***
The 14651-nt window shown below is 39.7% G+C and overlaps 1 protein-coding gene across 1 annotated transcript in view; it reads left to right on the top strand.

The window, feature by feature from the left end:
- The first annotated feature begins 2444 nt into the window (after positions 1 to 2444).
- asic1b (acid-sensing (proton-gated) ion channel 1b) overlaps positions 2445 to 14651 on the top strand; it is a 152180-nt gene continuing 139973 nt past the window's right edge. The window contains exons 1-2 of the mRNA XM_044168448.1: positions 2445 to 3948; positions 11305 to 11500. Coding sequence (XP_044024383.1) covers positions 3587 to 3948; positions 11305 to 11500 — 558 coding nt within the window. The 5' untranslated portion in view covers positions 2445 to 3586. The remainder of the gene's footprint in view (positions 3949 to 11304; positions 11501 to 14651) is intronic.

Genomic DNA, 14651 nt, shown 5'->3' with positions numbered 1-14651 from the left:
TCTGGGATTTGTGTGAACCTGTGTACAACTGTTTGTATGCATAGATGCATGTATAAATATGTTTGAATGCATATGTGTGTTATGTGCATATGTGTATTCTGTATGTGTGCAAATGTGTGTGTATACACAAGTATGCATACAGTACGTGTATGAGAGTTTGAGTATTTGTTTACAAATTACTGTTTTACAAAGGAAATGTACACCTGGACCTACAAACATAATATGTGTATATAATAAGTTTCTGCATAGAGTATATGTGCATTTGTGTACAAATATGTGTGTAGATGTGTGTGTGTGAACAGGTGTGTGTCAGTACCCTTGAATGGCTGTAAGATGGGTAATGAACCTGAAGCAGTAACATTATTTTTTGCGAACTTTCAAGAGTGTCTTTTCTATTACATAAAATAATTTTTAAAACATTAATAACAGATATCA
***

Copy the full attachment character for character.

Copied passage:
The 14651-nt window shown below is 39.7% G+C and overlaps 1 protein-coding gene across 1 annotated transcript in view; it reads left to right on the top strand.

The window, feature by feature from the left end:
- The first annotated feature begins 2444 nt into the window (after positions 1 to 2444).
- asic1b (acid-sensing (proton-gated) ion channel 1b) overlaps positions 2445 to 14651 on the top strand; it is a 152180-nt gene continuing 139973 nt past the window's right edge. The window contains exons 1-2 of the mRNA XM_044168448.1: positions 2445 to 3948; positions 11305 to 11500. Coding sequence (XP_044024383.1) covers positions 3587 to 3948; positions 11305 to 11500 — 558 coding nt within the window. The 5' untranslated portion in view covers positions 2445 to 3586. The remainder of the gene's footprint in view (positions 3949 to 11304; positions 11501 to 14651) is intronic.

Genomic DNA, 14651 nt, shown 5'->3' with positions numbered 1-14651 from the left:
TCTGGGATTTGTGTGAACCTGTGTACAACTGTTTGTATGCATAGATGCATGTATAAATATGTTTGAATGCATATGTGTGTTATGTGCATATGTGTATTCTGTATGTGTGCAAATGTGTGTGTATACACAAGTATGCATACAGTACGTGTATGAGAGTTTGAGTATTTGTTTACAAATTACTGTTTTACAAAGGAAATGTACACCTGGACCTACAAACATAATATGTGTATATAATAAGTTTCTGCATAGAGTATATGTGCATTTGTGTACAAATATGTGTGTAGATGTGTGTGTGTGAACAGGTGTGTGTCAGTACCCTTGAATGGCTGTAAGATGGGTAATGAACCTGAAGCAGTAACATTATTTTTTGCGAACTTTCAAGAGTGTCTTTTCTATTACATAAAATAATTTTTAAAACATTAATAACAGATATCA